There is no easier meal than a bowl of soup, in winter and in summer. Cold soups are a marvelous way to use end of summer bounty, and not only tomatoes. Corn and melons will be stacked high until after the autumn equinox and are easily transformed into flavorful soups that can help you beat that late summer heat.
Chilled Corn Soup
One hot day a few weeks ago I was hankering for corn on the cob, but as it was a scalding hot day I was also hankering for something cold. That’s when cold corn soup came to mind. I found a recipe on The New York Times website that looked close to, but not exactly, what I wanted. The original recipe called for basil, but I wanted the pure, sweet taste of corn to come through. For the same reason I left out the garlic, too. In the comments section several readers noted the soup was a bit thin. My answer was to blend in half of an avocado, which added body but did not interfere with the corn flavor.
The recipe will be perfect with fresh-off-the-stalk corn. My farmers’ market cache had been sitting around for a few days so I cooked the corn, on the cob, using this ingenious microwave method before cutting off the kernels. My final departure from the original recipe was to skip straining it at the end. I welcomed some chewiness and was not averse to skipping a step. It was hot. I was lazy.
In the end the soup was exactly what I’d been craving. Cold and sweet and creamy, with a slight buttery undertone, even though there was no butter. It reminded me of carnivals and roller coasters and summer.
Chilled Corn Soup (pictured on left in top photo)
Adapted from “Chilled Corn Soup With Basil” by Melissa Clark , cooking.nytimes.com
- 3 ears corn, shucked
- 1 ½ C. buttermilk
- ½ medium avocado
- 3 scallions, roughly chopped
- 1 T. fresh lime juice, more to taste
- ¾ t. fine sea salt
- Extra-virgin olive oil, for garnish
- Slivered basil leaves, for garnish
- Slice kernels off corn cobs (you should have 3 to 3 1/2 cups kernels). Discard cobs and place kernels in a blender.
- Add buttermilk, avocado, scallions, lime juice, garlic, and salt to the blender and purée until very smooth. If it’s too thick, add a few ice cubes and blend again.
- If you want a refined creamy soup, strain the mixture through a sieve, pressing down hard on the solids. Otherwise skip this step. Serve soup garnished with basil leaves (if desired) and a drizzle of olive oil, or nothing at all.
Makes four bowls or eight appetizer portions
Chilled Melon Soup
I have been making this soup since it first appeared in The New York Times magazine in 1996. It seemed like such an unusual way to eat melon and was quite radical in its day. The number and variety of fruit soups has exploded over the past decade, but this remains my favorite. And since good, sweet melons don’t appear until the end of summer it seems like a little gift from summer before it says goodbye.
Of course, I don’t follow The Times recipe exactly. Instead of honeydew melon I usually use cantaloupe because it is more widely available (and really cheap) in August. I have gringo tastes so I cut way back on the jalapeños. Ditto on the salt, which I reduce to about 1 t. then add to taste after it has chilled for a while.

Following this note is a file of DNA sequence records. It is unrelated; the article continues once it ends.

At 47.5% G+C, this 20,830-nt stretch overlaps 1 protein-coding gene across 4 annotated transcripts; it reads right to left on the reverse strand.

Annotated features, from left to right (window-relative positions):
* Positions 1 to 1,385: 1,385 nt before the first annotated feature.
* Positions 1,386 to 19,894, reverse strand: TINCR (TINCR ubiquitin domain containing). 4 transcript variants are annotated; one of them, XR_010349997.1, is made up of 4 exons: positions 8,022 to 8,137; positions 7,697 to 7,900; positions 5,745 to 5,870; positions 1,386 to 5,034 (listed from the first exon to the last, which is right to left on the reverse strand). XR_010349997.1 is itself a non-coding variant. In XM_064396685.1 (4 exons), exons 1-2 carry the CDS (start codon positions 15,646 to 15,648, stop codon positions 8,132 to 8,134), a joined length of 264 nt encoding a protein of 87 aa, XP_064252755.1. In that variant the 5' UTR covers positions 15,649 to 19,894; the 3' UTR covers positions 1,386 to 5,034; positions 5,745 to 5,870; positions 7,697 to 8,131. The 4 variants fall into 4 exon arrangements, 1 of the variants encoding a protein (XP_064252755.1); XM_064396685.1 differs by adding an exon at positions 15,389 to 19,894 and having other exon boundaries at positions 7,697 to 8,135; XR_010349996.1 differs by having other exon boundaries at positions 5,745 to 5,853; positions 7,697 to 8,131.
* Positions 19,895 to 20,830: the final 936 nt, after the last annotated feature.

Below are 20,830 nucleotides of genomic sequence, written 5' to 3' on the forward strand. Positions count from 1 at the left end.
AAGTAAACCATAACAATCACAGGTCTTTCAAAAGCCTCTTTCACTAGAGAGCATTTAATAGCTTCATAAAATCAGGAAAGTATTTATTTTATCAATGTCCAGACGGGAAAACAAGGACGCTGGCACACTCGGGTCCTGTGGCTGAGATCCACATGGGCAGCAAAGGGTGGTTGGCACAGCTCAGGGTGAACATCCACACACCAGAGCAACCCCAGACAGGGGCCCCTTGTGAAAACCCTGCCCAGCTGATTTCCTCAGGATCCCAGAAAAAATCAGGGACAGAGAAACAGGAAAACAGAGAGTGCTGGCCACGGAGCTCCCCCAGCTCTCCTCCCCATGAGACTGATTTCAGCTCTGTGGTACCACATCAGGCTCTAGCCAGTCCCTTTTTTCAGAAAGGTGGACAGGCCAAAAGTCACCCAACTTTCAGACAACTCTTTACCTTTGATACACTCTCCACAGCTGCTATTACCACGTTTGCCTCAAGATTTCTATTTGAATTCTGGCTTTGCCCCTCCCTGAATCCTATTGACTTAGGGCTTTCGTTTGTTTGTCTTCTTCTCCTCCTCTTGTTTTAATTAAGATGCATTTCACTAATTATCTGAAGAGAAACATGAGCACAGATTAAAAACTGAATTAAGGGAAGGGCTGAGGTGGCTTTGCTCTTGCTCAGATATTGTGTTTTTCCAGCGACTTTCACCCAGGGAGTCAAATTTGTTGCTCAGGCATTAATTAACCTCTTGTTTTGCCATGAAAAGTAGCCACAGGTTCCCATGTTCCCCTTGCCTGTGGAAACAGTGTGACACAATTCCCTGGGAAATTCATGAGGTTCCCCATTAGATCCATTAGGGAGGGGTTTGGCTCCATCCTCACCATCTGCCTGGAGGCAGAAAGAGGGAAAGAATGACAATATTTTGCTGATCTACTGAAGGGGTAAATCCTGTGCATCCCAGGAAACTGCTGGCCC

I have been known to blend the mint right in with the other ingredients; it dances with the melon creating a little party in your mouth. If the melon isn’t sweet enough, I’ll add some honey. I rarely use the almonds when making it for myself but it’s a nice garnish if you’re serving the soup to guests.
If your melon is watery the soup can be a bit thin. There are a few ways to thicken it: use a thick Greek yogurt instead of the creamier European style; add a bit of avocado; or throw in a handful of fresh bread, torn, without crusts, and blend thoroughly.
A perfect match of sweet and salt and sour, chilled melon soup makes a light first course or appetizer served in small cups. Or it can be the centerpiece of a meal, accompanied by some charcuterie, bread, cheese, and olives. Because who wants to stand over a stove on a hot, sultry day?
Chilled Melon Soup (pictured on right in top photo)
Adapted from Chilled Melon Soup with Toasted Almonds by Molly O’Neill, cooking.nytimes.com
- 1 medium ripe cantaloupe or small honeydew melon, peeled, seeded, and cut into medium chunks (about 7 cups)
- ½ C. fresh lime juice
- 1 to 4 t. seeded and minced jalapeños (depending on your palate)
- ¼ C. chopped fresh mint, plus a few leaves for garnish
- ½ C. plain, nonfat yogurt
- 1 t. salt
- Freshly ground pepper to taste
- ½ ripe avocado or fresh bread cubes to provide body (optional)
- ½ C. sliced almonds (optional)
- 2 t. water
- Place the melon, lime juice, jalapeños, mint, yogurt, salt and fresh ground pepper in a blender; process until smooth. If the soup seems thin add up to a half cup of ripe avocado or a handful of fresh bread cubes and blend until incorporated. Refrigerate until cold.
- For the garnish: Preheat the oven to 325 degrees. Place the almonds in a bowl and toss with the water and then with salt to taste. Place on a baking sheet and bake until toasted, about 15 minutes. Let cool.
- To serve: Check for seasoning and add more salt if needed. Divide the soup among four bowls. Top with the almonds and reserved mint leaves and serve immediately.
Makes four bowls or eight appetizer portions
* * *
You might also like
Summer Pudding. Make dessert. Save the planet.
Cool summer desserts. No cooking required.
And more on the BLUE HARE home page